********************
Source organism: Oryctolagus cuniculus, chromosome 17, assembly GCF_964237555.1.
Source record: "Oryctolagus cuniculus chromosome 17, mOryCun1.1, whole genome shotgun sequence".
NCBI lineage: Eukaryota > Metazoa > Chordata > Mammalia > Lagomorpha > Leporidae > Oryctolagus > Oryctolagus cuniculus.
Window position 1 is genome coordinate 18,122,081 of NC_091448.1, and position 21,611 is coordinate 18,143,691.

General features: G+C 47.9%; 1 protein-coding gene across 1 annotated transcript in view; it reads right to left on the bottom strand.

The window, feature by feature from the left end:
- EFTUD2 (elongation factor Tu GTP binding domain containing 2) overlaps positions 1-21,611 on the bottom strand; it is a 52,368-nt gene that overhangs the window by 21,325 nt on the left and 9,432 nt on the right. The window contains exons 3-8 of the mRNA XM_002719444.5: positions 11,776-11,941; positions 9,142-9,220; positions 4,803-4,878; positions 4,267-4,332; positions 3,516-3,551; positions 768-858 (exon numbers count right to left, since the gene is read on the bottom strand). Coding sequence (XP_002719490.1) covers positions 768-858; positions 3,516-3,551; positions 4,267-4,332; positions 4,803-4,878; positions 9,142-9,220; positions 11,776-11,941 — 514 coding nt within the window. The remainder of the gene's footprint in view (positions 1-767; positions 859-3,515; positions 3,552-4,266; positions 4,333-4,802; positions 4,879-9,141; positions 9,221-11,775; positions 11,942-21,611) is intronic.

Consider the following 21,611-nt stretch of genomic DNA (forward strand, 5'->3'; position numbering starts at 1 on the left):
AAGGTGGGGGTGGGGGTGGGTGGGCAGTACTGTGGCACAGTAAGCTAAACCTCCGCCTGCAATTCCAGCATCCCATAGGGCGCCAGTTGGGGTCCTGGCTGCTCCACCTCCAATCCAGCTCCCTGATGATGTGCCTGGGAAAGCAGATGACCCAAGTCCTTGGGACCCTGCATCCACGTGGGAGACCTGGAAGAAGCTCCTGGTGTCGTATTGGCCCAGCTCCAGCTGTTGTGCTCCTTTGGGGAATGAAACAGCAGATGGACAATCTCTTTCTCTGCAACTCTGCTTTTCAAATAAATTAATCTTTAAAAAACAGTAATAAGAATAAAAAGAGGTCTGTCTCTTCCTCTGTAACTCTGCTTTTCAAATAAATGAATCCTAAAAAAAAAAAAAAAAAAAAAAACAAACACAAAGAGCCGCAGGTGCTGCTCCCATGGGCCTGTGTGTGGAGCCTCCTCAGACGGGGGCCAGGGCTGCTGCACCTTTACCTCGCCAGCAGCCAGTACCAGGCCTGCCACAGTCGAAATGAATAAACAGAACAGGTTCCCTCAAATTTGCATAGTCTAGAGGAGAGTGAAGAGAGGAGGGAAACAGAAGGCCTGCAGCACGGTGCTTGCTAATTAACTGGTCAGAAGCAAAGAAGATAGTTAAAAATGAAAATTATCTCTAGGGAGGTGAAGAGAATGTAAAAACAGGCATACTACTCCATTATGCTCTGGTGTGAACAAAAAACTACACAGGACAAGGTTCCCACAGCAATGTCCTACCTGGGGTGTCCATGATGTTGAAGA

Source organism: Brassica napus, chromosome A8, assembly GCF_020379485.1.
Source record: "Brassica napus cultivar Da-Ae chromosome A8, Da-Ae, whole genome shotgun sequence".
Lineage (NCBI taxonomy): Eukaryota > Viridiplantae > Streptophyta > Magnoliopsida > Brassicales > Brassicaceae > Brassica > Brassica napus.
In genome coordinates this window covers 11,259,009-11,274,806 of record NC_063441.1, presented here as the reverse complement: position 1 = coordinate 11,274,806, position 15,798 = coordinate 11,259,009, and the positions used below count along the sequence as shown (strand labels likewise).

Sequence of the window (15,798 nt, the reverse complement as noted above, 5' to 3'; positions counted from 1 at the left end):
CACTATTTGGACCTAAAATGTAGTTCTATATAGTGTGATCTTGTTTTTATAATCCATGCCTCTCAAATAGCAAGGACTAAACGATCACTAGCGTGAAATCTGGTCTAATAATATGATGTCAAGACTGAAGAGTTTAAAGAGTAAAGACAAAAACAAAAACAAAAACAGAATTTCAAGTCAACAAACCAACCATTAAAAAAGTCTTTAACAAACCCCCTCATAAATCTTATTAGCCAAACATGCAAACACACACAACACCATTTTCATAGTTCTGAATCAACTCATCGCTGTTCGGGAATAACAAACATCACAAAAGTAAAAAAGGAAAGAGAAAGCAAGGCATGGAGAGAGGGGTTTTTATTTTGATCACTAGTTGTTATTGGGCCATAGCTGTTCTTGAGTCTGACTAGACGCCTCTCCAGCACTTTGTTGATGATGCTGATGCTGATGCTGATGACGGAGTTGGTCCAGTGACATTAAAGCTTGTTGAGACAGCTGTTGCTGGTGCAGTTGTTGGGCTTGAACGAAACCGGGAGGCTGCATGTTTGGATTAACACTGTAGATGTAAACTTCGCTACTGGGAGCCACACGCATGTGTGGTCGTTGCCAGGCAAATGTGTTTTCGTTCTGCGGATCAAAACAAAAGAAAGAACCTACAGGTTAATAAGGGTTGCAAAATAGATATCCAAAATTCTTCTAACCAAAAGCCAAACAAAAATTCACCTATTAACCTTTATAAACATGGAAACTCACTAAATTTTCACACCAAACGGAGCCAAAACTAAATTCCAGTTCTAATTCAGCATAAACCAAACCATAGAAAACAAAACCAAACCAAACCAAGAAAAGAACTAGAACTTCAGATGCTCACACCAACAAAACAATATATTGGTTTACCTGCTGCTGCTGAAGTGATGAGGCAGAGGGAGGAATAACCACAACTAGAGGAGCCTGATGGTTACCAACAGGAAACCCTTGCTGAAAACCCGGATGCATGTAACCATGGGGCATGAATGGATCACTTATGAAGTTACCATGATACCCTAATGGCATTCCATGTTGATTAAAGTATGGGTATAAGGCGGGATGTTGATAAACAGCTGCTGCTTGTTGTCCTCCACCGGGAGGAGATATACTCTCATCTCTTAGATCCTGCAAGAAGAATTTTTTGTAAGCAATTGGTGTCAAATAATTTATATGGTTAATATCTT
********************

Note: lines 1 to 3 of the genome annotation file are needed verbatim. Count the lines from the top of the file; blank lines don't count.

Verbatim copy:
Source organism: Oryctolagus cuniculus, chromosome 17, assembly GCF_964237555.1.
Source record: "Oryctolagus cuniculus chromosome 17, mOryCun1.1, whole genome shotgun sequence".
NCBI lineage: Eukaryota > Metazoa > Chordata > Mammalia > Lagomorpha > Leporidae > Oryctolagus > Oryctolagus cuniculus.